The nation's attention is once again focused on the sugar content in our favourite foods and drinks. Thanks to a recent report by Action on Sugar, it has been revealed that many of the nation's favourite hot drinks actually contain vast quantities of the white stuff.
They may not have gained the same notoriety as fizzy pop or energy drinks, but in this new report it has been made clear that the hot drinks served by high street chains such as Starbucks and Costa regularly contain as much sugar as a can of Coca Cola. In fact, the most calorific hot drinks can contain up to 25 teaspoons of sugar. Added to which, the natural sugar - lactose - in milk means that coffees, teas and hot chocolates have the ability to cause a significant blood sugar spike amongst customers.
Action on Sugar say that 98% of the drinks they tested, which included flavoured coffees such as mochas, lattes and hot chocolates from coffee shops and fast food chains, would receive a nutritional value label for their high sugar content.
Whilst it's easy to see how drinks laden with extra caramel and chocolate could contain more sugar than expected, there are still plenty of other foods that we eat and drink without realising how much sugar is hidden inside them. Here are some of the worst culprits.
Barbecue shacks, pulled pork specialists and grill-houses are certainly in vogue at the moment. These types of restaurant can be found on high streets around the country, with a heady array of meals, sides and condiments on offer. Lashings of barbecue sauce might add to the flavour of your smoky meat platter, but every two tablespoons of sauce contains approximately 13 grams of sugar.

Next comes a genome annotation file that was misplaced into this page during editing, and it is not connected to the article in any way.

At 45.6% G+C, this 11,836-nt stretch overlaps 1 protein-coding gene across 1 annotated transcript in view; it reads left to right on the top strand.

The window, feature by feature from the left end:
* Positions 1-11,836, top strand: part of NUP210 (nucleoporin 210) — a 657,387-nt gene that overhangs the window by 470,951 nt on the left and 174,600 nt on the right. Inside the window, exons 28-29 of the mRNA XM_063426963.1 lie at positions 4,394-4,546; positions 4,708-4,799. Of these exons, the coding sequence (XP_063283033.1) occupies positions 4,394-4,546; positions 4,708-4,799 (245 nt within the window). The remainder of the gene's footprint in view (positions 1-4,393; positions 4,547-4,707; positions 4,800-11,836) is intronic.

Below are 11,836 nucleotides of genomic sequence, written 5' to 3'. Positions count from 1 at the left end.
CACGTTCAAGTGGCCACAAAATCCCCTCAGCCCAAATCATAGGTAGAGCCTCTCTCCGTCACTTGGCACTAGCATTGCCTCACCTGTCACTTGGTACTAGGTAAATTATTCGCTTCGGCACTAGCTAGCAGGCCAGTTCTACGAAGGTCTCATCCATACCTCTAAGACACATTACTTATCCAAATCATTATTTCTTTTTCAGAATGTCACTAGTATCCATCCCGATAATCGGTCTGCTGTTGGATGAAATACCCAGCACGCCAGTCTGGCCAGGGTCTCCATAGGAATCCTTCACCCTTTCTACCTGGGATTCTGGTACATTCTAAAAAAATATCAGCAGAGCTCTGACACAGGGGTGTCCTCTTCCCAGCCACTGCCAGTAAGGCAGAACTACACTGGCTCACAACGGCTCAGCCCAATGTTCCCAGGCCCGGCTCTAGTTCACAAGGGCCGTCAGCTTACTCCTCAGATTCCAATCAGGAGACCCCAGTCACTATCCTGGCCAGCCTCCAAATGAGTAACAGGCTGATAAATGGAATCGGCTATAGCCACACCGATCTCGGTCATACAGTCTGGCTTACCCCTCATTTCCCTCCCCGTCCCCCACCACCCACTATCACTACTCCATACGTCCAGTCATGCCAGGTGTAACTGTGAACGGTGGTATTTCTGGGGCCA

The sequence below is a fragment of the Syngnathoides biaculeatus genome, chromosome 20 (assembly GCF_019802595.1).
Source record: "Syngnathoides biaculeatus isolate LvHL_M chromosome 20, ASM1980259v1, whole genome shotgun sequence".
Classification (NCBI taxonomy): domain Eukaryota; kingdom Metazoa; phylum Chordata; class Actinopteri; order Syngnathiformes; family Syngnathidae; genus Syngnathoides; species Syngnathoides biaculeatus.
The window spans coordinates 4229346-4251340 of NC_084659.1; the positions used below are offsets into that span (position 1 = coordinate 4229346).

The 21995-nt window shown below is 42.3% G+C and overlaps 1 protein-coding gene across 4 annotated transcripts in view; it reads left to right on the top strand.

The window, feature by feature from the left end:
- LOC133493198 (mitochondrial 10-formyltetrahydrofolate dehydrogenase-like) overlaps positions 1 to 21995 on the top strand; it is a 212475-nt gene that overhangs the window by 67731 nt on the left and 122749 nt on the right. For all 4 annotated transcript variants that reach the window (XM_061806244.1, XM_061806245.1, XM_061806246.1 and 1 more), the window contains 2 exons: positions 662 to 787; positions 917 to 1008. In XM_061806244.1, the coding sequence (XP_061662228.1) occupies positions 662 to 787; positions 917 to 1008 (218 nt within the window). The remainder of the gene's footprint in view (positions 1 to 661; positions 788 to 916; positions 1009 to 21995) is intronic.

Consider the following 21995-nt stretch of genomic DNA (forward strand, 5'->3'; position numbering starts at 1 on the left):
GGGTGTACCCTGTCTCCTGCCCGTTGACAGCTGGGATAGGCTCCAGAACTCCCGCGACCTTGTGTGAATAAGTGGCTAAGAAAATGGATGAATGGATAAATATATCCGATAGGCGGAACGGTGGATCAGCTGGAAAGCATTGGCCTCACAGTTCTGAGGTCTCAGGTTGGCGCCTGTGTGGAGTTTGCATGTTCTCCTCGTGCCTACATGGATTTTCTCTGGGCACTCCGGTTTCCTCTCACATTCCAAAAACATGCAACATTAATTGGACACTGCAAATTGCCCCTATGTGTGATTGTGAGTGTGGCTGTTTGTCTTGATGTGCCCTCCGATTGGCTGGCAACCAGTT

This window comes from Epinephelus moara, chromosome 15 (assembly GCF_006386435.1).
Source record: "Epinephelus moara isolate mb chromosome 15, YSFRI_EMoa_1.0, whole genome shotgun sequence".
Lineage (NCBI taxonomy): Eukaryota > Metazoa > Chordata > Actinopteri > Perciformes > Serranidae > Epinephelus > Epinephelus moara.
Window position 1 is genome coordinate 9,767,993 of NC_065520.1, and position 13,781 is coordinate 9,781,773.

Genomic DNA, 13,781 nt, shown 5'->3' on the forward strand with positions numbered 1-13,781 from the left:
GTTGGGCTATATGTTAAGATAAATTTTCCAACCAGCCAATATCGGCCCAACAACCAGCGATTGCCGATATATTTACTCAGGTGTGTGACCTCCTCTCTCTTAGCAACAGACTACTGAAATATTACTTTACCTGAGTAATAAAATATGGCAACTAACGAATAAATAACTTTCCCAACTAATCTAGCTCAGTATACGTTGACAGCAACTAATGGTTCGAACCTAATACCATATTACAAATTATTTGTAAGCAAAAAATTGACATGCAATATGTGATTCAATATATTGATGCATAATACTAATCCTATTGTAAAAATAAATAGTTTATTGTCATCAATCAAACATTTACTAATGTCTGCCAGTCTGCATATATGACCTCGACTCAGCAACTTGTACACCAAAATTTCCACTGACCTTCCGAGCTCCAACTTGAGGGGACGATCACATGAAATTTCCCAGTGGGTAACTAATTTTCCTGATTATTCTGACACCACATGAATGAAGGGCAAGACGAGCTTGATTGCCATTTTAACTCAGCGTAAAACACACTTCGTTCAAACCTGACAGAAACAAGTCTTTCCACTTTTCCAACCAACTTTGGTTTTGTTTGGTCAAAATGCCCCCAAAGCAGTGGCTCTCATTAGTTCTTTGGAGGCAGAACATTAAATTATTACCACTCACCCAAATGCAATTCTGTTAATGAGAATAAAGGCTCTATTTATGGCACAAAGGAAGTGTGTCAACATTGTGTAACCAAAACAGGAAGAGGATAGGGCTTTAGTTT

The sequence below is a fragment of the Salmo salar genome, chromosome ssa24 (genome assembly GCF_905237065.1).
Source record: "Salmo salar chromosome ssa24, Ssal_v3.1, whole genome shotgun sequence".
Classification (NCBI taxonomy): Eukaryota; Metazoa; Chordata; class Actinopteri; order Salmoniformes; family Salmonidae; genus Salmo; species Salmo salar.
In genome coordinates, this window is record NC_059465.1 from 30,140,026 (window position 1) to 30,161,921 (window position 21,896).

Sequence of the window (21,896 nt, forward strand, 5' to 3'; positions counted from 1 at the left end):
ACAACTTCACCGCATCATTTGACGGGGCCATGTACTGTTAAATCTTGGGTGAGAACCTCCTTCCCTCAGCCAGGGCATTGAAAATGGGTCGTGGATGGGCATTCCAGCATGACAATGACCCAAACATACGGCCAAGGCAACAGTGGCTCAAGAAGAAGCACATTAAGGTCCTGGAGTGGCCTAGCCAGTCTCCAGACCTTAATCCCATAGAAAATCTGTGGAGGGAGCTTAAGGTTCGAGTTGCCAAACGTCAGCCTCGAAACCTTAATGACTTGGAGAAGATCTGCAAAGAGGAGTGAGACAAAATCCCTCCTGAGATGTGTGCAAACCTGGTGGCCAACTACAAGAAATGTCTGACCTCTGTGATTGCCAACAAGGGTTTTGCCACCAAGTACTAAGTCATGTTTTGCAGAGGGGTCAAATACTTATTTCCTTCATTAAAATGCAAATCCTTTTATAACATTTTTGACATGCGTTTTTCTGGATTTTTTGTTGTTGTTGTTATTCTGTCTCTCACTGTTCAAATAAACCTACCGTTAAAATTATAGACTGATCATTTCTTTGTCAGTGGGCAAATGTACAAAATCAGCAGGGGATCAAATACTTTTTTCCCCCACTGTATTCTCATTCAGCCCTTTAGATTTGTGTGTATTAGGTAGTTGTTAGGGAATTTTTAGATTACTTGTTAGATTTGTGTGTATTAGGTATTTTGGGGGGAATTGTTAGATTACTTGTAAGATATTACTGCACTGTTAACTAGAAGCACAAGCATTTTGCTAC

Fruit juices may seem the healthy option when placed next to caffeine packed coffees or teas, but the reality is that they're often no better for you than the can of pop you conscientiously avoided. Fructose, the naturally occurring sugar present in fruits, is the main culprit as the mouth's bacteria feeds on it and the acid can also damage tooth enamel.
Dried fruits such as sultanas, raisins and mixed fruit packets contain a surprising amount of sugar. As well as the natural fructose found in the fruit, many manufacturers will also add sugar as a secondary ingredient to boost the flavour. One third of a cup's worth of dried fruit contains up to 24 grams of sugar.
A great way to get your breakfast on the go, or just to snack without the chocolate, cereal bars are nevertheless packed full of sugar. Most of these bars contain just as much sugar as your favourite chocolate bar, thanks to a production process that includes dried fruits and extra sugar for flavour. Those with a chocolate base are even worse.
Many of the UK's best-selling pasta sauces hide large quantities of sugar within them. Although you may consider creamy or tomato-based sauces to be savoury, they nevertheless contain up to 12 grams of sugar per serving. In fact, a potion of pasta bake may contain similar sugar levels to a slice of cake.
Yoghurt has built a reputation as something of a health food. There are low-fat options, probiotics, those promoting vitamins, minerals, and any number of other benefits. It should be remembered, however, that yoghurt itself contains natural sugars, while those containing fruit and other additional flavourings will also contain a significant amount of sugar.
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